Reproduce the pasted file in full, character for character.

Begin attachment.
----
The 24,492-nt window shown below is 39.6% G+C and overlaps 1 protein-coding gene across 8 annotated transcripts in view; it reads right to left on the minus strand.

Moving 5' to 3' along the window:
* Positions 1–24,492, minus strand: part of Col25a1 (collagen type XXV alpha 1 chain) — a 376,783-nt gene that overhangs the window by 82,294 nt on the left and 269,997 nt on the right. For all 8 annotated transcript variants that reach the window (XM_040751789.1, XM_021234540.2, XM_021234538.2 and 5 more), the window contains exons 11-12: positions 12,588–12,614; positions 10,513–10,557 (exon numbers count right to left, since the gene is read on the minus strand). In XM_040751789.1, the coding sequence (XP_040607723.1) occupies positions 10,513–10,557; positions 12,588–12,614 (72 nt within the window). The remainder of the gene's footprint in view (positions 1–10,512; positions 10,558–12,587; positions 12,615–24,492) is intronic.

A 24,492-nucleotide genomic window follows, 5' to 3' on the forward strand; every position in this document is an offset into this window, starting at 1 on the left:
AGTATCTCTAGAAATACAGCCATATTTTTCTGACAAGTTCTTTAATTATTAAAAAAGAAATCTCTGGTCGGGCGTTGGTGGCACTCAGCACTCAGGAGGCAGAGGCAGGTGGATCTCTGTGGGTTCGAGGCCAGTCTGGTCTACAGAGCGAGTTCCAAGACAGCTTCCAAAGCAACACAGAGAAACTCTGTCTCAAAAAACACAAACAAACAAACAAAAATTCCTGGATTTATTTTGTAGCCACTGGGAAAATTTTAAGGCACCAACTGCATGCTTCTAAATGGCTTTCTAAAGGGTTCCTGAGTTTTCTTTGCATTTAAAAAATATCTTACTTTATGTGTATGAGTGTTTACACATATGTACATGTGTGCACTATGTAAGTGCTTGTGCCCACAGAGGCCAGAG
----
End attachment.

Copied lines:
The 24,492-nt window shown below is 39.6% G+C and overlaps 1 protein-coding gene across 8 annotated transcripts in view; it reads right to left on the minus strand.

Moving 5' to 3' along the window:
* Positions 1–24,492, minus strand: part of Col25a1 (collagen type XXV alpha 1 chain) — a 376,783-nt gene that overhangs the window by 82,294 nt on the left and 269,997 nt on the right. For all 8 annotated transcript variants that reach the window (XM_040751789.1, XM_021234540.2, XM_021234538.2 and 5 more), the window contains exons 11-12: positions 12,588–12,614; positions 10,513–10,557 (exon numbers count right to left, since the gene is read on the minus strand). In XM_040751789.1, the coding sequence (XP_040607723.1) occupies positions 10,513–10,557; positions 12,588–12,614 (72 nt within the window). The remainder of the gene's footprint in view (positions 1–10,512; positions 10,558–12,587; positions 12,615–24,492) is intronic.

A 24,492-nucleotide genomic window follows, 5' to 3' on the forward strand; every position in this document is an offset into this window, starting at 1 on the left:
AGTATCTCTAGAAATACAGCCATATTTTTCTGACAAGTTCTTTAATTATTAAAAAAGAAATCTCTGGTCGGGCGTTGGTGGCACTCAGCACTCAGGAGGCAGAGGCAGGTGGATCTCTGTGGGTTCGAGGCCAGTCTGGTCTACAGAGCGAGTTCCAAGACAGCTTCCAAAGCAACACAGAGAAACTCTGTCTCAAAAAACACAAACAAACAAACAAAAATTCCTGGATTTATTTTGTAGCCACTGGGAAAATTTTAAGGCACCAACTGCATGCTTCTAAATGGCTTTCTAAAGGGTTCCTGAGTTTTCTTTGCATTTAAAAAATATCTTACTTTATGTGTATGAGTGTTTACACATATGTACATGTGTGCACTATGTAAGTGCTTGTGCCCACAGAGGCCAGAG